Plate 259

Horned Grebe

The period at which this little Grebe makes its first appearance, after the breeding season, on the waters of the Western States, such as the Ohio, the Mississippi, and their numerous tributaries, is the beginning of October, when I have seen them arriving and passing onward on wing at a considerable height in the air, following the course of the streams. The generally received idea that birds of this genus perform their migrations on the water, is extremely absurd. I have already offered some remarks on this subject, but as too much cannot be said, when an erroneous notion extensively adopted has to be disproved, I here repeat that I have seen flocks of Grebes on wing and migrating high in the air, apparently with as much ease as many longer-winged birds, and with considerable velocity. 

Towards evening, on the 14th of October, 1820, I was floating in a small boat on the Ohio. The weather was perfectly calm, and I was startled by a whistling sound over head, resembling that of a Hawk stooping on its prey, when, on looking up, I saw a flock of Grebes, about thirty in number, gliding towards the water as if about to alight within a quarter of a mile from me. In a few minutes they had come within a few yards of the surface of the water, when suddenly checking their speed, they pursued their course until out of sight; but in a short time I saw them returning towards me, and in less than a minute they all passed at a distance of forty or fifty yards, took a round and alighted pell-mell. The next moment, they were all engaged in washing and trimming themselves, in the manner of Ducks, Cormorants, and other aquatic birds. As I rowed towards them, they scarcely took notice of me, so that they were easily approached; and finding a number of them close together, I fired and killed four. The rest paddled off for some yards, rose on wing, and flew down the stream in a pretty close body, looking as if not disposed to settle again for some time. On picking up the dead birds, I found them to be of the present species, three being young, the other an adult with the winter plumage beginning to appear. Here I may remark, that Grebes in general do not moult so early as most other birds after they have young; thus the Crested Grebe often passes to the south in September, with its head still adorned with a large portion of the feathers of its spring and summer tippet. While residing at different places on the Ohio, I have many times witnessed the passage of the Horned and the Crested.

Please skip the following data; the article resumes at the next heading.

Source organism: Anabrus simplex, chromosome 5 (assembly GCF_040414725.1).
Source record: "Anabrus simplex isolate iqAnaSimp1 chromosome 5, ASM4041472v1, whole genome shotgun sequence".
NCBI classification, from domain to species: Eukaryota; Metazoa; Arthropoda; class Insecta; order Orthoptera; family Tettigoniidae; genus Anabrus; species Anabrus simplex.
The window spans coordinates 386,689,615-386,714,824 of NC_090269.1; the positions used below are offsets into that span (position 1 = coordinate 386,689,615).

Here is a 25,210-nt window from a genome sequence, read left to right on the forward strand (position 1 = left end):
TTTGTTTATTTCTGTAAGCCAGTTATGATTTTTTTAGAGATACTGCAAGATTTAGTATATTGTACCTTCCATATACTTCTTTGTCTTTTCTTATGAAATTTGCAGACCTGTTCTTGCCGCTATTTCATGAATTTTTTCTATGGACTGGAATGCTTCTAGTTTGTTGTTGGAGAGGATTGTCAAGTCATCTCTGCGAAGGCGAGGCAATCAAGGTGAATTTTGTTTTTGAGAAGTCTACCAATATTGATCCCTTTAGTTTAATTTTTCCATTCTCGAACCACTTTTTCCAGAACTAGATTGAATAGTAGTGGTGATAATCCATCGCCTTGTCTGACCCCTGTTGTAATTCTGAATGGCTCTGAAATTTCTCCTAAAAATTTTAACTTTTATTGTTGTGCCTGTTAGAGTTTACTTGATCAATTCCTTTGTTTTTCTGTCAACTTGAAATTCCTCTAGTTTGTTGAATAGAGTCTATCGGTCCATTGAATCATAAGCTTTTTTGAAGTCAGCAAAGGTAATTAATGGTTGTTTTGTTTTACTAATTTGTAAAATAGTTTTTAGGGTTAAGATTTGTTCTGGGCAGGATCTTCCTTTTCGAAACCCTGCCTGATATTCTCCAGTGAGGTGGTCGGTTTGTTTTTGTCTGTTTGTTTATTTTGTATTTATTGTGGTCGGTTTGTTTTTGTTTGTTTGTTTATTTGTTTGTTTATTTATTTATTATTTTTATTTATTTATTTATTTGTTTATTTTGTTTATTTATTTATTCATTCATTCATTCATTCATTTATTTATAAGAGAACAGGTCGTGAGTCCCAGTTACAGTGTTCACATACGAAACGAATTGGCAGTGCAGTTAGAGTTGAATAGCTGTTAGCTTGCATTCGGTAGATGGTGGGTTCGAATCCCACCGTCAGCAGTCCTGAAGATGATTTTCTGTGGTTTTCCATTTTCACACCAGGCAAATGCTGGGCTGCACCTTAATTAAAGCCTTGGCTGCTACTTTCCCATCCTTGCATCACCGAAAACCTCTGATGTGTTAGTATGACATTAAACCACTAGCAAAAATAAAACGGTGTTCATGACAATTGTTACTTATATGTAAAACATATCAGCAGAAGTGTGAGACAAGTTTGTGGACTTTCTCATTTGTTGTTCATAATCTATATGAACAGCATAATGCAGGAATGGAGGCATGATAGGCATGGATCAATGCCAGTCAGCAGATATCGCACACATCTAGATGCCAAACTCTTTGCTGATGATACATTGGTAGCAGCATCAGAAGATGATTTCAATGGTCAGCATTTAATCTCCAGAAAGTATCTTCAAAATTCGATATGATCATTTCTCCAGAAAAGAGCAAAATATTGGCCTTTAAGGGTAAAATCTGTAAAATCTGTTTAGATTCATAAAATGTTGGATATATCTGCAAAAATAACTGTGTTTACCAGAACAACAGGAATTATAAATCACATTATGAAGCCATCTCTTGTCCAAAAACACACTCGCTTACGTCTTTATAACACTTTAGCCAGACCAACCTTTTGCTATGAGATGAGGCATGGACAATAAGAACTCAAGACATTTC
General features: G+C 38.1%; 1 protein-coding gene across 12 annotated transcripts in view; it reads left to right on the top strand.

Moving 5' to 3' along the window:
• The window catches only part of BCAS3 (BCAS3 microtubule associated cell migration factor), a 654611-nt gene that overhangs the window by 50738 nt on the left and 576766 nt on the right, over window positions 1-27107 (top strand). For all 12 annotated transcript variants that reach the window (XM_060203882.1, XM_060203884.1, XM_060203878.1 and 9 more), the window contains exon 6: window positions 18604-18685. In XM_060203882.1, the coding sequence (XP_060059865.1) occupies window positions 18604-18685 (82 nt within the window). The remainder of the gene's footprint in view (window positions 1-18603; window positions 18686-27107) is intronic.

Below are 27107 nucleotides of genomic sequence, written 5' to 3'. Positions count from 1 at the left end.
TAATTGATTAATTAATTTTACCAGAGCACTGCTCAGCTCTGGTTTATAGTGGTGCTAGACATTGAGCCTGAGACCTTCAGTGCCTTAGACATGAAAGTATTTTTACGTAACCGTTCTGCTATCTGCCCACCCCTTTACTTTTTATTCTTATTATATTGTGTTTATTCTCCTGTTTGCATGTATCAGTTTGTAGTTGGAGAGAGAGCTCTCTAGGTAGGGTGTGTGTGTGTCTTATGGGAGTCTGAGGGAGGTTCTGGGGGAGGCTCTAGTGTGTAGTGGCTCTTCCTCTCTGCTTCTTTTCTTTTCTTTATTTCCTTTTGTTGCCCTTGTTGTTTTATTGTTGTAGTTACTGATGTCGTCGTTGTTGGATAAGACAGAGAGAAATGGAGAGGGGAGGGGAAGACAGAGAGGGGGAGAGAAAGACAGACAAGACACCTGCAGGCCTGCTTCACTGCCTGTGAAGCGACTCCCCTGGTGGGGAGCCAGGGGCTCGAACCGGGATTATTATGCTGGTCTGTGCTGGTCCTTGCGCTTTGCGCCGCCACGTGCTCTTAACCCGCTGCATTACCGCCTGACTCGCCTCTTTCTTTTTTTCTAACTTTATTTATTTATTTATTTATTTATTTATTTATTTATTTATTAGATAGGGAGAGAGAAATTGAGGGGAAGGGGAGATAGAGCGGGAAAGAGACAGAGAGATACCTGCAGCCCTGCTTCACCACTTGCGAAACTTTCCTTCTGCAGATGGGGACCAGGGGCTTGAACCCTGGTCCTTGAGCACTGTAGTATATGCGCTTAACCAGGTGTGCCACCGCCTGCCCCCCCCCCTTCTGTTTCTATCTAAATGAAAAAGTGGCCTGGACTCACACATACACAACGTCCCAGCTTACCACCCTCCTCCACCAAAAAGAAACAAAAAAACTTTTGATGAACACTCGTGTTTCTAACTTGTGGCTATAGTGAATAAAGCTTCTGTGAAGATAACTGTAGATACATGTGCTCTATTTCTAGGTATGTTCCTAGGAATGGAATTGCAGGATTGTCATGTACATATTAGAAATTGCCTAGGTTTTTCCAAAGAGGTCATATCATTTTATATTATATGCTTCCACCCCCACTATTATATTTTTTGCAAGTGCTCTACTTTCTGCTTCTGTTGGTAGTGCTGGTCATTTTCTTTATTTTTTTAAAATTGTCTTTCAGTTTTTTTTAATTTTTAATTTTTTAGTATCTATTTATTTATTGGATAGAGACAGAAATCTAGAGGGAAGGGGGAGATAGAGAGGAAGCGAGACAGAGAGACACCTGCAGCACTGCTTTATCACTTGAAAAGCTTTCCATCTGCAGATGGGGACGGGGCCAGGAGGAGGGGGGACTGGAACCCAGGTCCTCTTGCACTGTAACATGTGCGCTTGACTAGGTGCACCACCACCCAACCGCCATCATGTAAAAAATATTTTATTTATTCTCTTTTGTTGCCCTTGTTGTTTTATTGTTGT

The Horned Grebe is abundant during autumn and winter on the large rivers or inlets of the Southern States, but rare along the coasts of the Middle and Eastern Districts. On the rivers about Charleston in South Carolina it is seen at those seasons in considerable numbers, although not in larger flocks than from four to seven individuals. The same is observable from that place to the mouths of the Mississippi. It is particularly fond of those streams of which the borders are overgrown by rank sedges and other plants, and are subject to the influx of the tide. In such places they enjoy greater security while searching for their food than in ponds, to which, however, they for the most part retire at the approach of the pairing season, which commences early in February. At that time one might be apt to think that these birds could scarcely fly, as they are then rarely seen on wing; but when they are pursued, and there happens to be a breeze, they rise from the water with considerable ease, and fly to a distance of several hundred yards. In December and January I have never procured any having the least remains of their summer head-dress; but by the 10th of March, when they were on their journey towards the north, the long feathers of the head were apparent. These tufts seem to attain their full development in the course of a fortnight or three weeks, the old birds becoming plumed sooner than the young, some of which leave the country in their winter dress.